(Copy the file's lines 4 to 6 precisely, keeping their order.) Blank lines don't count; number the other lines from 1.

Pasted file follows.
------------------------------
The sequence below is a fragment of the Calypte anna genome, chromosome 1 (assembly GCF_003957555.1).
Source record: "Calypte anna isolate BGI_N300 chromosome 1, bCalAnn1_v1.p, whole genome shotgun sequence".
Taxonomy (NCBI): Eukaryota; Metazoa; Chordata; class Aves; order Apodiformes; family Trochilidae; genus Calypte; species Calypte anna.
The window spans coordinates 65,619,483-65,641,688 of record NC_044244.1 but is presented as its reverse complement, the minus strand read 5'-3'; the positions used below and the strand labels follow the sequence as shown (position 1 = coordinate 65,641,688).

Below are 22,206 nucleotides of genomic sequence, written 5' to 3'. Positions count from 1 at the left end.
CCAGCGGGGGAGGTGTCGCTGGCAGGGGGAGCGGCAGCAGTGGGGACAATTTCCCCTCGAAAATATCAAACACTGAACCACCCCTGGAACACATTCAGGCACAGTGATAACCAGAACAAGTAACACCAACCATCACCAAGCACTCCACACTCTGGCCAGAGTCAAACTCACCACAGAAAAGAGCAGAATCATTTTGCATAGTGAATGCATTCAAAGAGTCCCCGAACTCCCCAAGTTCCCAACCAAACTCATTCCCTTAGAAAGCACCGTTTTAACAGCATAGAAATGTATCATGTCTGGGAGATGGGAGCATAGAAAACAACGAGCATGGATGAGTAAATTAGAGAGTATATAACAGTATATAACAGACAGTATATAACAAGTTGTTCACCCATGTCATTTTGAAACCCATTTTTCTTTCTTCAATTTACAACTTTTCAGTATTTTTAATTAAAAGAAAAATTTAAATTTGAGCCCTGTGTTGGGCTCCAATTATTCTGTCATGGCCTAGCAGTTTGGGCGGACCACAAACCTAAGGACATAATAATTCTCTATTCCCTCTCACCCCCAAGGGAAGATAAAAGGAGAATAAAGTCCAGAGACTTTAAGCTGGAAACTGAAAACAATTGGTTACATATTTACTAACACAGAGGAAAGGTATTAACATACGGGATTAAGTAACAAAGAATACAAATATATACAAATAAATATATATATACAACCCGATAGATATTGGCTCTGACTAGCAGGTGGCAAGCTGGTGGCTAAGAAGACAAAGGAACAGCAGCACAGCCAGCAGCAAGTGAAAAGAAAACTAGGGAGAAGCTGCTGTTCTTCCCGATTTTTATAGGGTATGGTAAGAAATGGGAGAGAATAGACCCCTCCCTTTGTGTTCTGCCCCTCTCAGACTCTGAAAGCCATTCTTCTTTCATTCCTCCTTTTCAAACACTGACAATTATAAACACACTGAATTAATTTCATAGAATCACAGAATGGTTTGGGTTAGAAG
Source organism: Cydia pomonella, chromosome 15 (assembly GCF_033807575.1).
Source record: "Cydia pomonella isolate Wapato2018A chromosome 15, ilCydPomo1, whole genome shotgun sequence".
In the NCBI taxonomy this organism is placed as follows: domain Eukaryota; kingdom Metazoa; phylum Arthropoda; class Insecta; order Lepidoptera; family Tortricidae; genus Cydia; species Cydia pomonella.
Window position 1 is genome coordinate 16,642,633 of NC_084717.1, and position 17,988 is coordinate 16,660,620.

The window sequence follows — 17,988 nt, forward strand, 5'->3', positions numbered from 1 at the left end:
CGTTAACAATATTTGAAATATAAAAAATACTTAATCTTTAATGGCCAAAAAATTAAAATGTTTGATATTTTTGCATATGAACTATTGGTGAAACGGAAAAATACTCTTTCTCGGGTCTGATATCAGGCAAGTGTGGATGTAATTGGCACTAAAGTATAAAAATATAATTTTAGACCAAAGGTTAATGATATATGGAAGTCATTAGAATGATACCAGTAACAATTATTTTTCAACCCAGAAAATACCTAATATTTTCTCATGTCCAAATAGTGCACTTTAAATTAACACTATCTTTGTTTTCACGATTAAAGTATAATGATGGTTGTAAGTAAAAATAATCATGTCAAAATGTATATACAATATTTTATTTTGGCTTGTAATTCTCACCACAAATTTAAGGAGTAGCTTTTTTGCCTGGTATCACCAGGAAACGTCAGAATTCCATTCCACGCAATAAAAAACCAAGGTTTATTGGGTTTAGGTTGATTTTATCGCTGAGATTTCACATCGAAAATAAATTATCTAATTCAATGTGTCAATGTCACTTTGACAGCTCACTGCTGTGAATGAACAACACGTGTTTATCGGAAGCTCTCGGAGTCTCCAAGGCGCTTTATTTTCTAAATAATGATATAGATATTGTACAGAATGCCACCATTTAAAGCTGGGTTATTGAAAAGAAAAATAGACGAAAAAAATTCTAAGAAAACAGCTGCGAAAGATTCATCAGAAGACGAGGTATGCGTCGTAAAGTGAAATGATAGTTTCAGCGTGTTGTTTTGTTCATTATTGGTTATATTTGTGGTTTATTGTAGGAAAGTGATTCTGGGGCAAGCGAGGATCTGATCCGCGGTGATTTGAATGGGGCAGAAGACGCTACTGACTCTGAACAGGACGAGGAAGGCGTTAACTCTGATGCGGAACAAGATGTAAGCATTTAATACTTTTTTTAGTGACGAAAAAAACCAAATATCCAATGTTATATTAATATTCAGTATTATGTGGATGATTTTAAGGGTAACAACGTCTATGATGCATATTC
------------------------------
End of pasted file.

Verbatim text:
The window spans coordinates 65,619,483-65,641,688 of record NC_044244.1 but is presented as its reverse complement, the minus strand read 5'-3'; the positions used below and the strand labels follow the sequence as shown (position 1 = coordinate 65,641,688).

Below are 22,206 nucleotides of genomic sequence, written 5' to 3'. Positions count from 1 at the left end.
CCAGCGGGGGAGGTGTCGCTGGCAGGGGGAGCGGCAGCAGTGGGGACAATTTCCCCTCGAAAATATCAAACACTGAACCACCCCTGGAACACATTCAGGCACAGTGATAACCAGAACAAGTAACACCAACCATCACCAAGCACTCCACACTCTGGCCAGAGTCAAACTCACCACAGAAAAGAGCAGAATCATTTTGCATAGTGAATGCATTCAAAGAGTCCCCGAACTCCCCAAGTTCCCAACCAAACTCATTCCCTTAGAAAGCACCGTTTTAACAGCATAGAAATGTATCATGTCTGGGAGATGGGAGCATAGAAAACAACGAGCATGGATGAGTAAATTAGAGAGTATATAACAGTATATAACAGACAGTATATAACAAGTTGTTCACCCATGTCATTTTGAAACCCATTTTTCTTTCTTCAATTTACAACTTTTCAGTATTTTTAATTAAAAGAAAAATTTAAATTTGAGCCCTGTGTTGGGCTCCAATTATTCTGTCATGGCCTAGCAGTTTGGGCGGACCACAAACCTAAGGACATAATAATTCTCTATTCCCTCTCACCCCCAAGGGAAGATAAAAGGAGAATAAAGTCCAGAGACTTTAAGCTGGAAACTGAAAACAATTGGTTACATATTTACTAACACAGAGGAAAGGTATTAACATACGGGATTAAGTAACAAAGAATACAAATATATACAAATAAATATATATATACAACCCGATAGATATTGGCTCTGACTAGCAGGTGGCAAGCTGGTGGCTAAGAAGACAAAGGAACAGCAGCACAGCCAGCAGCAAGTGAAAAGAAAACTAGGGAGAAGCTGCTGTTCTTCCCGATTTTTATAGGGTATGGTAAGAAATGGGAGAGAATAGACCCCTCCCTTTGTGTTCTGCCCCTCTCAGACTCTGAAAGCCATTCTTCTTTCATTCCTCCTTTTCAAACACTGACAATTATAAACACACTGAATTAATTTCATAGAATCACAGAATGGTTTGGGTTAGAAG